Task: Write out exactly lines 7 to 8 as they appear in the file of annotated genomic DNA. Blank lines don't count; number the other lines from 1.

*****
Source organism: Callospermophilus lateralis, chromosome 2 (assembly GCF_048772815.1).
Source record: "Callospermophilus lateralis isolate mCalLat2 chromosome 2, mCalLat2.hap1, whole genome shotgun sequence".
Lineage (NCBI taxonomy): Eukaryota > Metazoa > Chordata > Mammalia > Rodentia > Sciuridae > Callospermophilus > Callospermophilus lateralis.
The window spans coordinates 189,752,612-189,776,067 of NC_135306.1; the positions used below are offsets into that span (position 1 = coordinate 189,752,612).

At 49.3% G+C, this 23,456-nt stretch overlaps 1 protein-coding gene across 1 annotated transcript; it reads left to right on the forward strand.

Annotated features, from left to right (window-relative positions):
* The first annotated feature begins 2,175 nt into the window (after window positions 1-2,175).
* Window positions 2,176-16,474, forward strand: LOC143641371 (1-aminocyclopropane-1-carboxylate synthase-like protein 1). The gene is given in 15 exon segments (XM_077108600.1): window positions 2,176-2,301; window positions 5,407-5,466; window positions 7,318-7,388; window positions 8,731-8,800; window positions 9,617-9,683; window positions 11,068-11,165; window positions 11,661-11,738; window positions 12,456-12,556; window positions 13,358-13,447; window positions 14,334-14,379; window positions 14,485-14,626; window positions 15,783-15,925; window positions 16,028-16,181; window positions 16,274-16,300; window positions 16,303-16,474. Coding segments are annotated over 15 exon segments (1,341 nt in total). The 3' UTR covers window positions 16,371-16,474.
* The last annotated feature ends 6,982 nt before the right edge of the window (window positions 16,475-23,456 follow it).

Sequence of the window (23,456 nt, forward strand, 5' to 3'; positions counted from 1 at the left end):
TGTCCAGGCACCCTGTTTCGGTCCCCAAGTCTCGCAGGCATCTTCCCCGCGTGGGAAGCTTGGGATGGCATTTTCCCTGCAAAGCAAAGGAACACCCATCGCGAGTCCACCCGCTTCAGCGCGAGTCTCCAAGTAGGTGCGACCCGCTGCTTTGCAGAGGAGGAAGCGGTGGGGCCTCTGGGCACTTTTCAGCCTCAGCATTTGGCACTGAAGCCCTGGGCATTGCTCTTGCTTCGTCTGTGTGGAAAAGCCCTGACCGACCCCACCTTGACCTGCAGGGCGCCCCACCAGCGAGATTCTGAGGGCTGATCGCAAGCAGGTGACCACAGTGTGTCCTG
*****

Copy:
* The first annotated feature begins 2,175 nt into the window (after window positions 1-2,175).
* Window positions 2,176-16,474, forward strand: LOC143641371 (1-aminocyclopropane-1-carboxylate synthase-like protein 1). The gene is given in 15 exon segments (XM_077108600.1): window positions 2,176-2,301; window positions 5,407-5,466; window positions 7,318-7,388; window positions 8,731-8,800; window positions 9,617-9,683; window positions 11,068-11,165; window positions 11,661-11,738; window positions 12,456-12,556; window positions 13,358-13,447; window positions 14,334-14,379; window positions 14,485-14,626; window positions 15,783-15,925; window positions 16,028-16,181; window positions 16,274-16,300; window positions 16,303-16,474. Coding segments are annotated over 15 exon segments (1,341 nt in total). The 3' UTR covers window positions 16,371-16,474.